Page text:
Camping Vs Hiking

Camping VS Hiking

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For those who don’t get outdoors a lot, the terms camping and hiking are often used interchangeably.  While they share some of the same gear and both require setting up a camp, they couldn’t be any more different.  Camping is the activity of setting up your camp and generally staying at the same campsite throughout your trip, while hiking often features a day away from camp, or in many cases, finding and setting up a new camp every night.  Both are great ways to get outdoors and enjoy nature, but if you’re looking for some serious exercise and some peace and quiet, consider taking a hike.

CampingIf you’re looking at getting into hiking, it’s important to realize how hiking is similar and different when compared to camping.  Camping and hiking share much of the same gear: tents, hammocks, sleeping bags, sleeping pads, and many easy cook meals.  Camping is most often experienced by driving to a popular campground, putting up a large tent, and hanging out around a campfire.  Hiking is certainly similar to camping in this regard, though in most cases, you’ll be walking to your campsite instead of driving.  Most days, you’ll spend your time walking on trails, climbing mountains, and crossing streams.  Whether you choose to hike back to your campsite each day or simply pack up and find a new one every evening is up to you.

If you decide hiking is for you, it’s important to invest in a high quality backpack.  After all, you’re going to have to carry everything you need for your trip on your back, so it’s important to select the perfect backpack for you.  Some carry more items at the expense of weighing more.  Others feature straps to distribute weight more evenly, giving you a more comfortable hike.  It’s important to get fitted and find the perfect backpack for you.

If you’re going to be walking to your campsite, it’s important that you are able to carry everything you’ll need for your trip on your back.  Oftentimes, you’ll be walking up and down hills or mountains, so it’s important to cut out as many heavy items as possible.  Heavy tents are often traded out in favor of smaller, lightweight tents or hammocks. Hiking Inflatable air mattresses and blankets are left at home in favor of inflatable sleeping pads and lightweight sleeping bags.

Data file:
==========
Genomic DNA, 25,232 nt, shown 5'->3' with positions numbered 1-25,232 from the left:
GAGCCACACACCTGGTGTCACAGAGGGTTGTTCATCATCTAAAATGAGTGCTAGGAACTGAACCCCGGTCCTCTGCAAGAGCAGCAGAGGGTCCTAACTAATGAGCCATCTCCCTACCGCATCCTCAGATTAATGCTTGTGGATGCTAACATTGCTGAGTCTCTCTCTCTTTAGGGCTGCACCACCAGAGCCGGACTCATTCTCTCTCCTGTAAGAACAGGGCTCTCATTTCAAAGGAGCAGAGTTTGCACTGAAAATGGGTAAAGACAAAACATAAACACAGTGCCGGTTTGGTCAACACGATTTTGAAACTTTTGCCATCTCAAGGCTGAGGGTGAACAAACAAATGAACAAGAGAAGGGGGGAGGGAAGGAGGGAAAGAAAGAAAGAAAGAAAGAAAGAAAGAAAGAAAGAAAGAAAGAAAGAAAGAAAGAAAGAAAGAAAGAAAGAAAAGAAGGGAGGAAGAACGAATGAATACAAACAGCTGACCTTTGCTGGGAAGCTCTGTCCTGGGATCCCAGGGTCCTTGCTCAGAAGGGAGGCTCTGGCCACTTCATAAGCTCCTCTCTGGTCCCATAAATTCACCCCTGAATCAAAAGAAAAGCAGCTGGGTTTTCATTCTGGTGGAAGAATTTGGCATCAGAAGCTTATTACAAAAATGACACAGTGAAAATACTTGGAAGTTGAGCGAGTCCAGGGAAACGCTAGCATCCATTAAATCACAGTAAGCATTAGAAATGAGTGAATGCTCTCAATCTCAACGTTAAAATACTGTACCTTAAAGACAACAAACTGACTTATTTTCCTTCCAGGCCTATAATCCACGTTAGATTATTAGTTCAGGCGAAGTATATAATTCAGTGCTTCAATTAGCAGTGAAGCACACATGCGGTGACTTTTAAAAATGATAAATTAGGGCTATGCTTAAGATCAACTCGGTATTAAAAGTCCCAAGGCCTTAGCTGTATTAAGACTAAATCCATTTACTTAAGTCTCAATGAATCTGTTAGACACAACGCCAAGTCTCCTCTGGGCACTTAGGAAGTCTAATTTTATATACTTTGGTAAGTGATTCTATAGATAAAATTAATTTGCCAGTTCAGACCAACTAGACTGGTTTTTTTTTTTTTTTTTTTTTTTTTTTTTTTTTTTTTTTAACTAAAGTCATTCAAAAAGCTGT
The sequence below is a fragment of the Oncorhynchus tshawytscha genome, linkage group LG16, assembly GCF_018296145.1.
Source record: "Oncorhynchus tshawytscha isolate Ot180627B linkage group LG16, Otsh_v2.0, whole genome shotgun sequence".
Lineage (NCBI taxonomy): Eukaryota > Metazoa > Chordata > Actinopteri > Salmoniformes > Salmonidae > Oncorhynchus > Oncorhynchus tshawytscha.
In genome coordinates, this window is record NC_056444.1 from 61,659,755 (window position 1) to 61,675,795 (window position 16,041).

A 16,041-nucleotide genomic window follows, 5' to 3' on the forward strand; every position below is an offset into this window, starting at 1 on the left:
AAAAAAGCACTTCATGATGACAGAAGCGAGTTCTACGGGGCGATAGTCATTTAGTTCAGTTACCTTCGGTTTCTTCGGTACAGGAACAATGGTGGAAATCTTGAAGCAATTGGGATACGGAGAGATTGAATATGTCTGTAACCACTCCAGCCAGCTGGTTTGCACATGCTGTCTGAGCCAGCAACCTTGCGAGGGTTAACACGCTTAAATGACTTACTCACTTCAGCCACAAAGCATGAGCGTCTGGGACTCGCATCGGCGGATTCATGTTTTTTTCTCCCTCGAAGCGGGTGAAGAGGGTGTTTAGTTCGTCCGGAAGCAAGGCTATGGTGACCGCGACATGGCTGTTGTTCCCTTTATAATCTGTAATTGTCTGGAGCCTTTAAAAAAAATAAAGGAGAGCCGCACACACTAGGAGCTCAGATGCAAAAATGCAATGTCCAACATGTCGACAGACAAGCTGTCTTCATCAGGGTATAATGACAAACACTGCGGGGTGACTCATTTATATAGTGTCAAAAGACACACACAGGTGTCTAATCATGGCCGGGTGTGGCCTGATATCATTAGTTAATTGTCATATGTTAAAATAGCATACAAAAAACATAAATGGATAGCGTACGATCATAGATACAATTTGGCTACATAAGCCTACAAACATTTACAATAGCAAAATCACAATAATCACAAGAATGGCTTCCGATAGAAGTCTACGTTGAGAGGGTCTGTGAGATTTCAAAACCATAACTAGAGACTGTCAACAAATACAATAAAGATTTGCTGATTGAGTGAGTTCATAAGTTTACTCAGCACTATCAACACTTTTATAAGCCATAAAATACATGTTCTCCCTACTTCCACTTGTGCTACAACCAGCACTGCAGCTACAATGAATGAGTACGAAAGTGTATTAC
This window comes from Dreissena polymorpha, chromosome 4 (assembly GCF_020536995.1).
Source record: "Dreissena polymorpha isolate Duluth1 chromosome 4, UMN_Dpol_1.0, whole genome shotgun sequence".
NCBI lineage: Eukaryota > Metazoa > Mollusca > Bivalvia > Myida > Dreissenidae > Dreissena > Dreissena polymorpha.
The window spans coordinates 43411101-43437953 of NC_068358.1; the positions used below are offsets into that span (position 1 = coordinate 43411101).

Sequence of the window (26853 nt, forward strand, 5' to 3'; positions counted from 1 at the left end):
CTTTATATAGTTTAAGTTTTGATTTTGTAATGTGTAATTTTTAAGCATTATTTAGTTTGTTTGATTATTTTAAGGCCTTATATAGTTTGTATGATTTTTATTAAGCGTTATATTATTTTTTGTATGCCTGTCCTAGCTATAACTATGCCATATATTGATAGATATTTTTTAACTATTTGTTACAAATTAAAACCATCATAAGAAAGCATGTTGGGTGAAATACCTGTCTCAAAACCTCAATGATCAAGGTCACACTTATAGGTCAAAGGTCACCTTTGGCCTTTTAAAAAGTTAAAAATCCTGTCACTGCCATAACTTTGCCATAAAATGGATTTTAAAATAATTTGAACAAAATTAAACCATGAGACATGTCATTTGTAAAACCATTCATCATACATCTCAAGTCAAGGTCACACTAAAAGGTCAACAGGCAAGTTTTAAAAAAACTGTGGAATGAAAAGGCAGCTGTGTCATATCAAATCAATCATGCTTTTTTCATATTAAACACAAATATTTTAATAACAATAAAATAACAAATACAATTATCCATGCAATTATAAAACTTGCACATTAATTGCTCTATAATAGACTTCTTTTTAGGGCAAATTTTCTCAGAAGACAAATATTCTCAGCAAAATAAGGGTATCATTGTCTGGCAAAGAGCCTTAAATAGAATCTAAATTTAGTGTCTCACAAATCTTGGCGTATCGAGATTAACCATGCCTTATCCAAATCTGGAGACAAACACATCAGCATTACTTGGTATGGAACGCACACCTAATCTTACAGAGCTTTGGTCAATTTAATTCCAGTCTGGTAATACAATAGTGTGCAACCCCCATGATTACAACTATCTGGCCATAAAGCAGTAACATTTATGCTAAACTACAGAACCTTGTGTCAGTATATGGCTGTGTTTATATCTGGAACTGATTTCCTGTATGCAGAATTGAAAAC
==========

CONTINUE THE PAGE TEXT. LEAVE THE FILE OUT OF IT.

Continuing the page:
Food is another concern when switching from car camping to hiking.  Many traditional camping foods are heavy and are often left at home.  Most skillets, pots, and pans are also usually not taken when backpacking.  Instead, hikers often bring specially made lightweight hiking stoves.  When you’re hiking, every ounce adds up to weight you must carry in and out, and heavy cooking gear is usually one of the first items to go.  Single serve meals, such as rice and instant mashed potatoes, are a hiker’s food staple.

If you have to sacrifice the luxuries of camping, then what is the point of hiking?  Why would you want to spend your day hiking, climbing, and wearing yourself out just to set up a less luxurious camp than you could set up at the lake?  In short, it’s a great way to get outside, get some exercise, and explore nature.  If you find your favorite camping spots becoming crowded and loud, hitting the trail and finding a secluded campsite can be the difference between a relaxing weekend getaway and being stuck at party central.

Next time you’re considering camping, think about hiking to a campsite instead.  You’ll get some great exercise, have an adventure, and really have to rely on yourself.  It is fun, healthy, and you’ll see sights most of the population never sees.

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